faster than the other new/strong ciphers.

 

The exact

details of the known problem are still a bit sketchy, so I

can’t share that level of detail definitively yet. The facts

are that both WS2016 server and JDK client have ciphers in

common, but a mutually supported cipher is not negotiated

(whereas a WS2012R2 server with the same JDK client does

negotiate successfully). The JDK team has an issue tracking

this which they have resolved based on wire-level

examination showing that the WS2016 server doesn’t properly

do TLS cipher negotiation: https://bugs.openjdk.java.net/browse/JDK-8178429.

 

We’re looking

to find a solution. We are aware that the ‘bouncy castle’

provider (instead of JDK) has been used in similar

situations. One option we’ll likely try in our eval

environment is removing some of the newer ciphers to see if

WS2016 is just overzealous in negotiation when they are

enabled. If we discover additional valuable information,

I’ll share.

 

Brian

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bpffa posted this 11 September 2017

Yes; you can define the ciphers via registry. I find the Nartac software useful in creating a baseline on a test machine then extracting the keys into GPO. Aside from the protocols, there is a cipher-order specific

registry setting but I run into GPO string length issues and directly modify this key instead:



 

HKLM:\SOFTWARE\Policies\Microsoft\Cryptography\Configuration\SSL\00010002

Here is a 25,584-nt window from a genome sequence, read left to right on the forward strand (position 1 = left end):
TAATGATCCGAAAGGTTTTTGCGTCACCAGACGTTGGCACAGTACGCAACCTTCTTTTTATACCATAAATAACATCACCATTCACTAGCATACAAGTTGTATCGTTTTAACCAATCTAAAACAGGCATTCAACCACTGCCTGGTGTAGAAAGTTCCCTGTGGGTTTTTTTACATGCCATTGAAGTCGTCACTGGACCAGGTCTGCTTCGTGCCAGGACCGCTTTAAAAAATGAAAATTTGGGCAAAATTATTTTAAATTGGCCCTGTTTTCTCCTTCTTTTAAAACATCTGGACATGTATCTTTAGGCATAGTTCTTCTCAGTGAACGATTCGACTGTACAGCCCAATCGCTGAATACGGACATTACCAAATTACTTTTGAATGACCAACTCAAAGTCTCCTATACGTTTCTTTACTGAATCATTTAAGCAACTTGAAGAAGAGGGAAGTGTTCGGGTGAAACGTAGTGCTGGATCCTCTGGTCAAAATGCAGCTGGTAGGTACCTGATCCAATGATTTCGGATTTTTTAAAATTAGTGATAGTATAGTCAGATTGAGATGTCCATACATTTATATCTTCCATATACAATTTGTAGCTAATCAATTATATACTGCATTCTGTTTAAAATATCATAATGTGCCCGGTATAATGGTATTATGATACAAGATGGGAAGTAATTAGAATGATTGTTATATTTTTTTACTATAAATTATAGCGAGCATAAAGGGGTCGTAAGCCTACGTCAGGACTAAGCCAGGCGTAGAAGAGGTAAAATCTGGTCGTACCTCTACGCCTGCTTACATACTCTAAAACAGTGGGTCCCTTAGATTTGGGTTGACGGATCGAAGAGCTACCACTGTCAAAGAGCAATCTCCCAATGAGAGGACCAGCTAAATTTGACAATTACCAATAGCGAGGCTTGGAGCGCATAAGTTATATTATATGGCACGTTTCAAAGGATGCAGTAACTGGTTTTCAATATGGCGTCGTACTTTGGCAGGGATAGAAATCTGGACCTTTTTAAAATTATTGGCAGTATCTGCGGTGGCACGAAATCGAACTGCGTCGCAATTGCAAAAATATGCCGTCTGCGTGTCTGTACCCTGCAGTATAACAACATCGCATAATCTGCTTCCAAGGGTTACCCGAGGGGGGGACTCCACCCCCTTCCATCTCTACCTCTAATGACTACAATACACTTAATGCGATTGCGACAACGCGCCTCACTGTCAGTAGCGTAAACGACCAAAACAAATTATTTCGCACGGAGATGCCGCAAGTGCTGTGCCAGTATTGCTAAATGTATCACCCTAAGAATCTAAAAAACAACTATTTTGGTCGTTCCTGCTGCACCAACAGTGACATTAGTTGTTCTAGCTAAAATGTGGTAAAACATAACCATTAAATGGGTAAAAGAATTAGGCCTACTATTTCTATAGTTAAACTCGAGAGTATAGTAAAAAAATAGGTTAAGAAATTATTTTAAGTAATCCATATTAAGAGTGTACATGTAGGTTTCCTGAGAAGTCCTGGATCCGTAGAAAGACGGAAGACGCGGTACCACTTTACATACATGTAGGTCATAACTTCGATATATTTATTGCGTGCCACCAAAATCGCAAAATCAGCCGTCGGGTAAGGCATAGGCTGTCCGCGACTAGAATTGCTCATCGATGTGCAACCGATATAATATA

Brendan P Foley

 

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barkills posted this 11 September 2017

Here’s a list of related URLs. Several of which talk about how to enable/disable ciphers and re-order priority of ciphers.

 

Our early testing shows that switching the order so that the cipher still in draft status is not first may be enough to allow the JDK based client to negotiate.

 

·        

TLS changes for WS2016:

https://docs.microsoft.com/en-us/windows-server/security/tls/tls-schannel-ssp-changes-in-windows-10-and-windows-server

·        

Slightly dated broad overview of Windows cipher support:



https://blogs.technet.microsoft.com/askds/2015/12/08/speaking-in-ciphers-and-other-enigmatic-tonguesupdate/

·        

Additional detail on WS2016 ciphers:

https://msdn.microsoft.com/en-us/library/windows/desktop/mt490158.aspx

·        

Additional detail on Windows ciphers (not OS version specific):

https://msdn.microsoft.com/library/windows/desktop/aa374757.aspx

·        

Someone with similar error:

https://bugs.openjdk.java.net/browse/JDK-8178429

·        

Relevant tracked enhancement in JDK backlog:

https://bugs.openjdk.java.net/browse/JDK-8171279

·        

Similar JDK error, solved by adding ‘bouncycastle’ provider:



https://stackoverflow.com/questions/31971499/ecdhe-cipher-suites-not-supported-on-openjdk-8-installed-on-ec2-linux-machine,



http://milkchaser.blogspot.com/2016/06/handshake-failure-trying-to-make-ssl.html,



·        

Oracle Java TLS overview:

https://blogs.oracle.com/java-platform-group/diagnosing-tls,-ssl,-and-https

 

 

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barkills posted this 11 September 2017

That’s suboptimal from a number of angles.

 

·        

You’ll need a custom load-balancing solution for this one app. That solution will need to keep in mind that certs used for TLS/SSL must have the hostname the client is connecting to in the cert.

·        

You have agreed to technical debt (not being able to get rid of those older DCs) for an indefinite period of time. That technical debt has to be paid sometime, and kicking the can down the road is invariably

a bad idea. Arguably, changing the cipher order on WS2016 DCs is also technical debt, but it is a smaller technical debt in my opinion because the only newer Windows 10 build clients are pre-configured to support the newer ciphers, and there currently is no

known vulnerability for the older ciphers that WS2016 supports.

 

Brian

 

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BrianB posted this 11 September 2017